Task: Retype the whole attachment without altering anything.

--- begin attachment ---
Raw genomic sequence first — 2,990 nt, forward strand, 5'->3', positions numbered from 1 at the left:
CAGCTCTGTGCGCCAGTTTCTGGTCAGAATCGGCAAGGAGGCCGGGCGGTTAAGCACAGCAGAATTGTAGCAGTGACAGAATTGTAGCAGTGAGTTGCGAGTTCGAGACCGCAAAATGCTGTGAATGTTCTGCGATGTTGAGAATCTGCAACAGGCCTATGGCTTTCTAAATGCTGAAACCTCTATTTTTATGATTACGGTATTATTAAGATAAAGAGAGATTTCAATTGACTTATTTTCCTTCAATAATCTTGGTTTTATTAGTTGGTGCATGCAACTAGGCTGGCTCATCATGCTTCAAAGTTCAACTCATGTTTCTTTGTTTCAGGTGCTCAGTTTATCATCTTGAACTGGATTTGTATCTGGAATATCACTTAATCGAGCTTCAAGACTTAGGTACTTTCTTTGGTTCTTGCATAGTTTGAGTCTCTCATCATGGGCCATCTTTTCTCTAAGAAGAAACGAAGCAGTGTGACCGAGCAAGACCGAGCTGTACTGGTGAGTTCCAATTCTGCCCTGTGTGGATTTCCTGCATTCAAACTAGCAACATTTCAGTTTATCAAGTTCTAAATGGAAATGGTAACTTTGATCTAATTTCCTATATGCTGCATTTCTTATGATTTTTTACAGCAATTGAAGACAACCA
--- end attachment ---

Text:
Raw genomic sequence first — 2,990 nt, forward strand, 5'->3', positions numbered from 1 at the left:
CAGCTCTGTGCGCCAGTTTCTGGTCAGAATCGGCAAGGAGGCCGGGCGGTTAAGCACAGCAGAATTGTAGCAGTGACAGAATTGTAGCAGTGAGTTGCGAGTTCGAGACCGCAAAATGCTGTGAATGTTCTGCGATGTTGAGAATCTGCAACAGGCCTATGGCTTTCTAAATGCTGAAACCTCTATTTTTATGATTACGGTATTATTAAGATAAAGAGAGATTTCAATTGACTTATTTTCCTTCAATAATCTTGGTTTTATTAGTTGGTGCATGCAACTAGGCTGGCTCATCATGCTTCAAAGTTCAACTCATGTTTCTTTGTTTCAGGTGCTCAGTTTATCATCTTGAACTGGATTTGTATCTGGAATATCACTTAATCGAGCTTCAAGACTTAGGTACTTTCTTTGGTTCTTGCATAGTTTGAGTCTCTCATCATGGGCCATCTTTTCTCTAAGAAGAAACGAAGCAGTGTGACCGAGCAAGACCGAGCTGTACTGGTGAGTTCCAATTCTGCCCTGTGTGGATTTCCTGCATTCAAACTAGCAACATTTCAGTTTATCAAGTTCTAAATGGAAATGGTAACTTTGATCTAATTTCCTATATGCTGCATTTCTTATGATTTTTTACAGCAATTGAAGACAACCA